Re-read the Benjamin Franklin quote.  In giving up a freedom we give those who seek to destroy our way of life what they want. We become more like them.  It’s easy to think you have principles you believe in when no one challenges them.  Standing up for them in the face of so many opposing you is when you discover what you are made of.ala privacy week

We have just concluded Choose Privacy Week, an annual initiative of ALA.  Its purpose is to involve library users in a discussion of “privacy in a digital age.”  It is increasingly difficult to have any degree of privacy in today’s world.  Security cameras are everywhere and while I, too, recognize it is a protection against criminal behavior, sometimes in my head I hear the words of George Orwell, “Big Brother is watching you.” Our phones can be used to track us. We choose to use (and I do) E-Z pass, or whatever it’s called where you are to go through tolls without stopping, which records our actions. Ads on the side of my Facebook page remind me of where I just shopped and thanks to countless searches on my computer, Google “knows” a great deal about me and my preferences.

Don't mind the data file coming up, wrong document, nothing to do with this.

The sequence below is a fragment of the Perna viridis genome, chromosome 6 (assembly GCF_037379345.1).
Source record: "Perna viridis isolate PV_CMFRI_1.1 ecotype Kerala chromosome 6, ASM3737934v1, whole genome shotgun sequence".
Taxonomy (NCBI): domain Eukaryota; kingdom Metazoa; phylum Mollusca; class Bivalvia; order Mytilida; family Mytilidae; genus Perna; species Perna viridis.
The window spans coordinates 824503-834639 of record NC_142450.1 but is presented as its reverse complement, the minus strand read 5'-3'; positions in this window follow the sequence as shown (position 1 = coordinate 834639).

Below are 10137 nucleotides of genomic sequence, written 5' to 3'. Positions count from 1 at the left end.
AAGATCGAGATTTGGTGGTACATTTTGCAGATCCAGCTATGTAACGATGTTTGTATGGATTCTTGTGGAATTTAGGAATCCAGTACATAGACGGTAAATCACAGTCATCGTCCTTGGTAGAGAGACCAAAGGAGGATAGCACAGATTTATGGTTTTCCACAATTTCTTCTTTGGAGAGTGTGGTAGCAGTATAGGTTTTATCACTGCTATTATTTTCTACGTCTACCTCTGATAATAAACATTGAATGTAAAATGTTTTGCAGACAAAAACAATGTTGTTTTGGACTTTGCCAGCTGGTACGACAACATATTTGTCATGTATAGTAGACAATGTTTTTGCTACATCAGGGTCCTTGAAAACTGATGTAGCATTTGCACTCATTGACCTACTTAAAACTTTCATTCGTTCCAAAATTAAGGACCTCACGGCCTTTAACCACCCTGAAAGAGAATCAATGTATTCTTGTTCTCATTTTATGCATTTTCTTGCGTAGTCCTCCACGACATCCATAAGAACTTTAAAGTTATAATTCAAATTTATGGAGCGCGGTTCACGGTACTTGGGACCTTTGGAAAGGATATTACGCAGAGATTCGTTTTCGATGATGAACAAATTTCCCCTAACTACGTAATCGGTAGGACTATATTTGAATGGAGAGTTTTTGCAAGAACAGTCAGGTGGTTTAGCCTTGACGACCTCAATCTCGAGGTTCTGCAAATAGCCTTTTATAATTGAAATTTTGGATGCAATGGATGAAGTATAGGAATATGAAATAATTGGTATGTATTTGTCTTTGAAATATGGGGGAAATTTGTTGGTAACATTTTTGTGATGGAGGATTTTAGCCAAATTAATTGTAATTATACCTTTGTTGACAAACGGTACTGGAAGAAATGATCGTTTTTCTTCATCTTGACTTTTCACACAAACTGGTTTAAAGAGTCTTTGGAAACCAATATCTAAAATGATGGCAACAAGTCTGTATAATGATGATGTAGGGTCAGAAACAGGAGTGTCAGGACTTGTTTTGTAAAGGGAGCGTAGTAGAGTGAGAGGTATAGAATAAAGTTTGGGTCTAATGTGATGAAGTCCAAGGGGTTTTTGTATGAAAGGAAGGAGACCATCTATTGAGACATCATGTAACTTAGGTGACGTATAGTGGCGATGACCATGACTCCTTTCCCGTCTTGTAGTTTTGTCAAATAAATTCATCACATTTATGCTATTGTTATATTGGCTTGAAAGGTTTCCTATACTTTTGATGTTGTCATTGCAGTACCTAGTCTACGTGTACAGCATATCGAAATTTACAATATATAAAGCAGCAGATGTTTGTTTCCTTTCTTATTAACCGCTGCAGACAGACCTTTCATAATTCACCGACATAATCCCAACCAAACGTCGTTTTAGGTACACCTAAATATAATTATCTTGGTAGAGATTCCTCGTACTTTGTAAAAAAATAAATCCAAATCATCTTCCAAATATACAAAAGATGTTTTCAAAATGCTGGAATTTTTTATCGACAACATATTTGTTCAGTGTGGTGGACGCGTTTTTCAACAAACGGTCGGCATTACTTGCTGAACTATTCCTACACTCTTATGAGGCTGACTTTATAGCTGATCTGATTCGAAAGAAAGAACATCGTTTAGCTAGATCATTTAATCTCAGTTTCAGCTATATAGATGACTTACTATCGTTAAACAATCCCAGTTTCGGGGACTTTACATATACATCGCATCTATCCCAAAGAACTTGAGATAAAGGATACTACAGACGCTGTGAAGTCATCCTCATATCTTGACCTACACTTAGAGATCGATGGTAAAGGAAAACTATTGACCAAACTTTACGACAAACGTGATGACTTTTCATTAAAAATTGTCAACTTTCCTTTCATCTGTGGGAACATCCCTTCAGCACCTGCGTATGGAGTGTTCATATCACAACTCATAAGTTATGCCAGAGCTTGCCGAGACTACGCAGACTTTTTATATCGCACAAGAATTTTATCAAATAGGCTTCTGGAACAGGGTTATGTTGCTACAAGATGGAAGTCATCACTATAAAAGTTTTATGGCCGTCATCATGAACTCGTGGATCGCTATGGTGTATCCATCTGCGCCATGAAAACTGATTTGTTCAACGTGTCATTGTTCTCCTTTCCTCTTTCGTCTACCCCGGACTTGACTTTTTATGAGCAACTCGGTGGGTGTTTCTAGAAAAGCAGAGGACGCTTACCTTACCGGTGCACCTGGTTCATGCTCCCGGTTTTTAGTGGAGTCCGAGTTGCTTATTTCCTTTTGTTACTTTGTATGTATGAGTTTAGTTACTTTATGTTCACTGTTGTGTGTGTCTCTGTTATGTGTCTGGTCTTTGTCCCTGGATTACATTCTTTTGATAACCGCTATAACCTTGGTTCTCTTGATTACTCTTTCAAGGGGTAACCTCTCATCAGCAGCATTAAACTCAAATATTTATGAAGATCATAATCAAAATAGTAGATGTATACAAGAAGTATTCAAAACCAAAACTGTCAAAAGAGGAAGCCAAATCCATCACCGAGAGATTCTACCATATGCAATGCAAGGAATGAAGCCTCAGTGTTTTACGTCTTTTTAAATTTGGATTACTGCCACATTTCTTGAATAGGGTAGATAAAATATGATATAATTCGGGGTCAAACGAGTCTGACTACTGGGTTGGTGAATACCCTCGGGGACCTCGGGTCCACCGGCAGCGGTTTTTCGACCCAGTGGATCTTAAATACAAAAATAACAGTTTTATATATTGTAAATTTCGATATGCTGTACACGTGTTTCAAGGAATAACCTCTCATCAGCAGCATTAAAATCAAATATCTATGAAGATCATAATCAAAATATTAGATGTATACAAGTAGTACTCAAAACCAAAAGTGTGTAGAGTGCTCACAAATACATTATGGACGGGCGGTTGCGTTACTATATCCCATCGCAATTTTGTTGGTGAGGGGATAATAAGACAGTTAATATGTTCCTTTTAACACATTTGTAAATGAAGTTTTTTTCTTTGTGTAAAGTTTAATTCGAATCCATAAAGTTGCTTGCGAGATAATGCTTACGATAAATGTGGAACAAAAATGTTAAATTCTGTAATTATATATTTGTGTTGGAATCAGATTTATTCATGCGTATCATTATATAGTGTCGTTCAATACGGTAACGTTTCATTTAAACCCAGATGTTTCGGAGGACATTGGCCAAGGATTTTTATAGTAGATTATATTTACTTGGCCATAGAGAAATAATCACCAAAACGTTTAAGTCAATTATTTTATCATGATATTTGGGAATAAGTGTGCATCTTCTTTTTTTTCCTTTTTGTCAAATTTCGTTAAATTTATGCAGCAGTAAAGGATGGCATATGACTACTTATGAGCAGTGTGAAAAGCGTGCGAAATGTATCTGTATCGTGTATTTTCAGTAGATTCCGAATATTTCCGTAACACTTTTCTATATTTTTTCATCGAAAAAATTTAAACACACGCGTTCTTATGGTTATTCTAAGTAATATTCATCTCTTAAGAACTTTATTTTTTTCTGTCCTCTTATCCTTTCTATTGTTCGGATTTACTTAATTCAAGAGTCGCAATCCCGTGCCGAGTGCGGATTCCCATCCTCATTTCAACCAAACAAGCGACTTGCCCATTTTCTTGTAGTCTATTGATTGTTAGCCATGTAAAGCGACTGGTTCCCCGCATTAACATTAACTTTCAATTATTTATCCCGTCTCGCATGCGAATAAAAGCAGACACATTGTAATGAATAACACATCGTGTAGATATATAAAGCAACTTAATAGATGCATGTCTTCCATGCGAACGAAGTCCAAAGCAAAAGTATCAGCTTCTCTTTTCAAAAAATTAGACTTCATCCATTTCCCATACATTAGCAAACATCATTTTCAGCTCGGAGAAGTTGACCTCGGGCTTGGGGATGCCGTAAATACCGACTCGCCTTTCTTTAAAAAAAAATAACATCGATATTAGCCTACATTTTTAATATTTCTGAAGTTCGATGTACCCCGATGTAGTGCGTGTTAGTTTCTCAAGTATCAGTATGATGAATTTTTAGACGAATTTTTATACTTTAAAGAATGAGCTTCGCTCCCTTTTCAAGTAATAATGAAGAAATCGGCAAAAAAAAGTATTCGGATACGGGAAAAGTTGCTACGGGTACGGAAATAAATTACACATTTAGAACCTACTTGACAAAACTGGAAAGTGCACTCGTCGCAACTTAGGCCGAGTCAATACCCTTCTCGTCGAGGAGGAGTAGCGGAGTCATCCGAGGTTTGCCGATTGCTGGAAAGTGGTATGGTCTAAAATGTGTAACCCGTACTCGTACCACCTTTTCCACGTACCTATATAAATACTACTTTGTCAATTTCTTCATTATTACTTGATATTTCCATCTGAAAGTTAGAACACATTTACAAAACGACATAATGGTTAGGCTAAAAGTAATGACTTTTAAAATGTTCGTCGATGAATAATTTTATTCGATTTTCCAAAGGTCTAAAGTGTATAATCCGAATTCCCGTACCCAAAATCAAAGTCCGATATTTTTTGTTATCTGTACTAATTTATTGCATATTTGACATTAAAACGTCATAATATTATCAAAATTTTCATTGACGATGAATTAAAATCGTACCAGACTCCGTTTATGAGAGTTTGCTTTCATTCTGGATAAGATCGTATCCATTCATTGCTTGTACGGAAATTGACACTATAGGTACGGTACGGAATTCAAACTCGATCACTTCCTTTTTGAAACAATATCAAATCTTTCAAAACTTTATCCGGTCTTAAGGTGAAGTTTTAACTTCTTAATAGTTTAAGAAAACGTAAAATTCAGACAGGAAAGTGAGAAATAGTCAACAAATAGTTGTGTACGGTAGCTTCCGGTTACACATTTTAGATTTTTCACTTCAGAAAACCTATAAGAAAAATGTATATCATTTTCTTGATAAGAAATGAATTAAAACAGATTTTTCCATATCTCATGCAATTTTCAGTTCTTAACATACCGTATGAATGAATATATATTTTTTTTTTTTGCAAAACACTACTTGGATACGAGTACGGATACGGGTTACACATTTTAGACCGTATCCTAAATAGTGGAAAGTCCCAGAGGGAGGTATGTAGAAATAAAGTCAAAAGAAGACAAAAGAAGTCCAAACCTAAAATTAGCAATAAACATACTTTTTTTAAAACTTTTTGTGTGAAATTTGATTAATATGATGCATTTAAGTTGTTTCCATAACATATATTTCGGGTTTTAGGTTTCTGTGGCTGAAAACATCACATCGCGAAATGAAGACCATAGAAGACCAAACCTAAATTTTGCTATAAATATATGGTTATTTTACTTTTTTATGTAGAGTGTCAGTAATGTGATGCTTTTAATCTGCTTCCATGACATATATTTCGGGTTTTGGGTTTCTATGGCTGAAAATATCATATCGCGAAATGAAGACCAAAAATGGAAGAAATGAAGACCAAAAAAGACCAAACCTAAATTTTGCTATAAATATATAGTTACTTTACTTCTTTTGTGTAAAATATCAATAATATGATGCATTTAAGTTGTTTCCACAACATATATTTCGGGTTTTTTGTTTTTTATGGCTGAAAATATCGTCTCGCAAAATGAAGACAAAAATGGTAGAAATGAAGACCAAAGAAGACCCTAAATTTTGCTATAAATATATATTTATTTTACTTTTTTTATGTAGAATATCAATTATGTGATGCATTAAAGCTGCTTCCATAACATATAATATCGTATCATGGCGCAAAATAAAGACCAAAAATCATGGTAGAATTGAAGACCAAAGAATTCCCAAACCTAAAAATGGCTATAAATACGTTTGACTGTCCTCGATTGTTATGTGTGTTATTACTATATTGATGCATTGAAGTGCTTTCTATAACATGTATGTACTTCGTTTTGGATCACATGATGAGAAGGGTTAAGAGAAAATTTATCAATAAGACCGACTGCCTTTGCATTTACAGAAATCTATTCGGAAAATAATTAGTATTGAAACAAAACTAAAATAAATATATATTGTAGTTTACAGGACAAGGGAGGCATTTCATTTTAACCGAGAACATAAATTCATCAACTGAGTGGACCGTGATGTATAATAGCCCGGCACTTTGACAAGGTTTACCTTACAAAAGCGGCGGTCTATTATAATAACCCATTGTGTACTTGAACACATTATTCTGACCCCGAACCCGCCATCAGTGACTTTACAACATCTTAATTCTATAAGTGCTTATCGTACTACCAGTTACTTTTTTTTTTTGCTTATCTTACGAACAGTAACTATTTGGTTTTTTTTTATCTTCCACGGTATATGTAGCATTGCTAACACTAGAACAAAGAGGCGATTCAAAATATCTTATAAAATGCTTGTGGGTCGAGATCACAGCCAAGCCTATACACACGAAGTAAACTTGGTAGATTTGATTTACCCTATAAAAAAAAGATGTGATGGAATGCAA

In this world of surveillance, at least what we choose to read should be our own business.  As school librarians, we also have the responsibility of keeping what students are reading private. If asked, we must tell a parent or guardian. They are still minors.  Be sure your automation system has been disabled so it does not maintain a record.  Most ILS systems don’t keep the record as a default, but you should check.  Once an item has been returned it should disappear from the student’s reading history.